There are some STDs that can be cured using medicine once a person has been tested—chlamydia, gonorrhea, and syphilis are examples.
Other STDs can’t be cured—they stay with a person for life—but with medication, they can be treated, which makes some of the symptoms and problems associated with that STD less frequent, less intense, or less likely to happen at all. Examples of STDs that can be treated but not cured are herpes and HIV.
As far as we know, HPV is the only STD that a healthy body can (and usually does) get rid of on its own.
STDs can be prevented by abstaining from sex or by using condoms or other barriers during sexual activity, but if a person does test positive for an STD, there are absolutely ways to either get rid of the STD or live a healthy life with that STD.
You can read more here about the symptoms associated with different STDs.
However, STDs often have no symptoms, so getting tested is the only way to know if you have an STD or not. It’s important to use condoms or other barriers to protect against STDs and to get tested regularly if you’re sexually active. You can get confidential testing at any of Maine’s family planning clinics.
We’re guessing that when you say “infected person,” you mean a person who has a sexually transmitted disease (STD) [link to our STD page: http://www.maineteenhealth.org/stds/].
Having unprotected vaginal, anal, or oral sex with a person who has an STD does put you at risk for contracting that STD. To reduce the risk of infection, you can abstain (not engage in sexual activity), or you can use barrier methods, such as condoms and dental dams, to reduce the risk of transmission during sexual activity. Some STDs can be cured and all of them can be treated; if a person with an STD gets treatment through a medical provider, the risk of passing along that STD also decreases.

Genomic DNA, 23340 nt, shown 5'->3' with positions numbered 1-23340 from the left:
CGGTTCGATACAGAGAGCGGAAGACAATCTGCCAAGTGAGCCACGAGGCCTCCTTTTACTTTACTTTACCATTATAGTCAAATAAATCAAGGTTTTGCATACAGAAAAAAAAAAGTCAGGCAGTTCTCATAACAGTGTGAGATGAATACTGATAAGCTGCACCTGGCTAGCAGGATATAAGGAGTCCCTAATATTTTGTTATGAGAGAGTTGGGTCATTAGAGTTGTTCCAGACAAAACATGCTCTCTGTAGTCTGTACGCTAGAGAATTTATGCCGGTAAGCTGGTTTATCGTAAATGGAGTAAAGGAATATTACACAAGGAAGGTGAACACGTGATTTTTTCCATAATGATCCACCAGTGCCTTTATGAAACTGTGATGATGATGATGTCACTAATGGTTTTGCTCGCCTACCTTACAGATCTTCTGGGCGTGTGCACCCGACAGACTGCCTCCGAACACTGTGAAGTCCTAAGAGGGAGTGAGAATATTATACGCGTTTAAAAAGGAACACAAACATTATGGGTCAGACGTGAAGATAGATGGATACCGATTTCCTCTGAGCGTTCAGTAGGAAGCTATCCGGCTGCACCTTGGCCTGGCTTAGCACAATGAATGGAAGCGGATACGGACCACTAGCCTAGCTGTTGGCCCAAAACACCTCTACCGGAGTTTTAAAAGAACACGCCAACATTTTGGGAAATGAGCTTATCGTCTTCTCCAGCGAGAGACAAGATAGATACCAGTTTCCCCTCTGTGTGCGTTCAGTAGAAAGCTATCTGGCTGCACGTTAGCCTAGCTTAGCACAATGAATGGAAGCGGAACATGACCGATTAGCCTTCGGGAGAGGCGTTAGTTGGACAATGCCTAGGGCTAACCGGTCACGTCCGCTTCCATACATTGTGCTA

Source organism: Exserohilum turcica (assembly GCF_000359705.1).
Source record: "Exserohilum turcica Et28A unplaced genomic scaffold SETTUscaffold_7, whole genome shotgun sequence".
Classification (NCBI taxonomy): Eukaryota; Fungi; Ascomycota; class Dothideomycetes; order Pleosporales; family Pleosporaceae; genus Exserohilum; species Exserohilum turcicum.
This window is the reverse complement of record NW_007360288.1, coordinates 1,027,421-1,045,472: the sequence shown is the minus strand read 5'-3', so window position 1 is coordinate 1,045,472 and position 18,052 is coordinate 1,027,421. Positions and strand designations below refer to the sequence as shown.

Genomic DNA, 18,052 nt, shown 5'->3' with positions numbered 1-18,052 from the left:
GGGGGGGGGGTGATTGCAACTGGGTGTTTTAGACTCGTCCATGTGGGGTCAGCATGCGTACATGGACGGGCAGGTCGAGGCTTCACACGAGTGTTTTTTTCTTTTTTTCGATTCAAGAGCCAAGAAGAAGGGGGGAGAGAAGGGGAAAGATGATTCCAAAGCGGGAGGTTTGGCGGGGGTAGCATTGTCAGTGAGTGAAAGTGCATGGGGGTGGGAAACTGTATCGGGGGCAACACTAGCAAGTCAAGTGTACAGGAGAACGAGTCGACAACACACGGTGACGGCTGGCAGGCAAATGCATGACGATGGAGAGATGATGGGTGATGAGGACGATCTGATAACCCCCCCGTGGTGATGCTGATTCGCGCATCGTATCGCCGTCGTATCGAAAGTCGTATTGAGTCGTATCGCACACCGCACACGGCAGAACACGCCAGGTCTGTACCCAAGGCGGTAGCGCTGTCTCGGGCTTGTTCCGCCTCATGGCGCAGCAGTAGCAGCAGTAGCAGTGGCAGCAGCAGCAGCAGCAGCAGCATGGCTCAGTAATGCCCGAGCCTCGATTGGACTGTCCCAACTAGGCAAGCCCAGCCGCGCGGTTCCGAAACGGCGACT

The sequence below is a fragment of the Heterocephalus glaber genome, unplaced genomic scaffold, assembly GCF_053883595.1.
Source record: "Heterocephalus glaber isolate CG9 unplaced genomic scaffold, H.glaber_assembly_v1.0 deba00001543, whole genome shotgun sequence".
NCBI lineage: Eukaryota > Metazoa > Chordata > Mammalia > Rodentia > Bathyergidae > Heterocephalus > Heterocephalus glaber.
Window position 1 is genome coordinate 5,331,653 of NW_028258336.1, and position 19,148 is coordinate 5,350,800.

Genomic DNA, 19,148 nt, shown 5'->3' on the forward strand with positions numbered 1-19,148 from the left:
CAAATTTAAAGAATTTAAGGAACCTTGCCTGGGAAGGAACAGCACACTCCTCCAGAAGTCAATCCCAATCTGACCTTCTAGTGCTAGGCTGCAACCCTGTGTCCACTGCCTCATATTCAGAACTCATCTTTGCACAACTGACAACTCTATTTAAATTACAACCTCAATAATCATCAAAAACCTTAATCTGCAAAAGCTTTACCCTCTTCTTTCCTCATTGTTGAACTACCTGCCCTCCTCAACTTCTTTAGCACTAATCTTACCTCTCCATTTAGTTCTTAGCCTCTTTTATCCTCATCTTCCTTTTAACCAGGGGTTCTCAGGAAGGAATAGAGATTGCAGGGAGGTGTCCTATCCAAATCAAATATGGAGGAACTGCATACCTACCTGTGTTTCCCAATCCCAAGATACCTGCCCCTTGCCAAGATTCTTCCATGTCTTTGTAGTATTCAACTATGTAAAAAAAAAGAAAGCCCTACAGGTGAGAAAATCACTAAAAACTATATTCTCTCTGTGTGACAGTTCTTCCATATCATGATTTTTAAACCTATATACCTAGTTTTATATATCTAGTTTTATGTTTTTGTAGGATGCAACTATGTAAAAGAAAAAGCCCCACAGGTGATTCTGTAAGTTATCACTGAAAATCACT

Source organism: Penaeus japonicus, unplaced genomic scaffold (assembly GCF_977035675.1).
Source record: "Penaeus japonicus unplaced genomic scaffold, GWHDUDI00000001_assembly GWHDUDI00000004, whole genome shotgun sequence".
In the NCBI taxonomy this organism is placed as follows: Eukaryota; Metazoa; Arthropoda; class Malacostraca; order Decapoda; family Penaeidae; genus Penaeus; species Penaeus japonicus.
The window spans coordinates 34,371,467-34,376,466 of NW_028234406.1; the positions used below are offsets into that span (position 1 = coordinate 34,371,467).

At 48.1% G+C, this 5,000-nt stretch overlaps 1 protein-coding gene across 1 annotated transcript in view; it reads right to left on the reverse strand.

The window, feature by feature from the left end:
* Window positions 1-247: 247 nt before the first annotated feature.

Unprotected vaginal intercourse (“penis in vagina” sex without the use of a condom or other birth control method) always carries some risk of pregnancy, regardless of whether either person does or does not have an STD. The only way to reduce the risk of pregnancy is to abstain from vaginal sex or to use contraception.
Herpes is spread by skin-to-skin contact with someone who carries the virus. That means you can get herpes by touching, kissing, and through oral, vaginal, or anal sex. People who carry herpes don’t always know they have the virus, and they may not have any visible sores on their skin.
Your risk of getting the virus is higher if you have contact with a partner who does have a visible sore. Using condoms can majorly decrease the risk of spreading the virus, but because sores can be on the mouth, labia, scrotum, and even the inner thigh, using condoms and dental dams can’t eliminate the risk completely.
To reduce the risk of transmission, abstain from sexual activity when you or your partner have a herpes outbreak (visible sores). If you are sexually active (when no sores are visible), use male or female condoms during vaginal and/or anal sex, and use a dental dam during oral sex.
Some STDs can increase the risk of HIV transmission- specifically, STDs that cause open sores or bleeding during sex, like herpes, syphilis, and trichomoniasis. When a person has open, active, or bleeding sores or skin, it’s easier for HIV (or other viruses) to find their way into the bloodstream.
Engaging in sexual activity without condoms or other barriers puts a person at risk for both HIV and other STDs — if a person has an STD, they may have put themselves at risk for HIV as well. So while having an STD may not (always) make a person more susceptible to getting HIV, having unprotected vaginal, oral, or anal sex definitely increases the risk of transmitting any STD, including HIV.
Why do health teachers and other people make sex seem like a scary thing? I mean it’s how babies are made,so why is it such a bad thing?